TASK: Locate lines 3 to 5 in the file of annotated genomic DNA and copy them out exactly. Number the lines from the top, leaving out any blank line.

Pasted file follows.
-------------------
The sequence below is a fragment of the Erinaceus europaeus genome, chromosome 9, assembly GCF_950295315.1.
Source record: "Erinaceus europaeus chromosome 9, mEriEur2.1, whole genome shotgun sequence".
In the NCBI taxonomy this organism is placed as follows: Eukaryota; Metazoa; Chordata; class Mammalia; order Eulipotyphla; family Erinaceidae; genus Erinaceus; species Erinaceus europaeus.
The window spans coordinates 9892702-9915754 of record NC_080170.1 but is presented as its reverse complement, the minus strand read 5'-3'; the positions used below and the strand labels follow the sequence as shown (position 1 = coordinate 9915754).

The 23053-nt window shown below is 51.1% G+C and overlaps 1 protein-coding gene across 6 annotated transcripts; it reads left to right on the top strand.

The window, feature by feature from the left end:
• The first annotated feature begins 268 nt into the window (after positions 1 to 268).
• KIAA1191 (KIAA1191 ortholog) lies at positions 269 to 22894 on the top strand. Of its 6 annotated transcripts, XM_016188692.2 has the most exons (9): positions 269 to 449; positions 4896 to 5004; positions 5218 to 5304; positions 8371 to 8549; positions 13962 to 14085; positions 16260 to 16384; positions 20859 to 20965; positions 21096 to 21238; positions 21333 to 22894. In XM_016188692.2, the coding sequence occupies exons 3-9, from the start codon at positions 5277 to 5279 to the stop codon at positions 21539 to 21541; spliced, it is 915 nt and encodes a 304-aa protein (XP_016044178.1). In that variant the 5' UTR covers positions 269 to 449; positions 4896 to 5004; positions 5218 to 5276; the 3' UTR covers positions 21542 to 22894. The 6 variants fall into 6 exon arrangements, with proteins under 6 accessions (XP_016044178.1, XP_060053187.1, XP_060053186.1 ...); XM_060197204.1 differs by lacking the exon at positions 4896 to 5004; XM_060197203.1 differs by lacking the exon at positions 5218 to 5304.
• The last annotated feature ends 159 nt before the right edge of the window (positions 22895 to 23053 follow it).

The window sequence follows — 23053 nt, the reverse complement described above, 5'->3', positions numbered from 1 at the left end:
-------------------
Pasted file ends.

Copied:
In the NCBI taxonomy this organism is placed as follows: Eukaryota; Metazoa; Chordata; class Mammalia; order Eulipotyphla; family Erinaceidae; genus Erinaceus; species Erinaceus europaeus.
The window spans coordinates 9892702-9915754 of record NC_080170.1 but is presented as its reverse complement, the minus strand read 5'-3'; the positions used below and the strand labels follow the sequence as shown (position 1 = coordinate 9915754).

The 23053-nt window shown below is 51.1% G+C and overlaps 1 protein-coding gene across 6 annotated transcripts; it reads left to right on the top strand.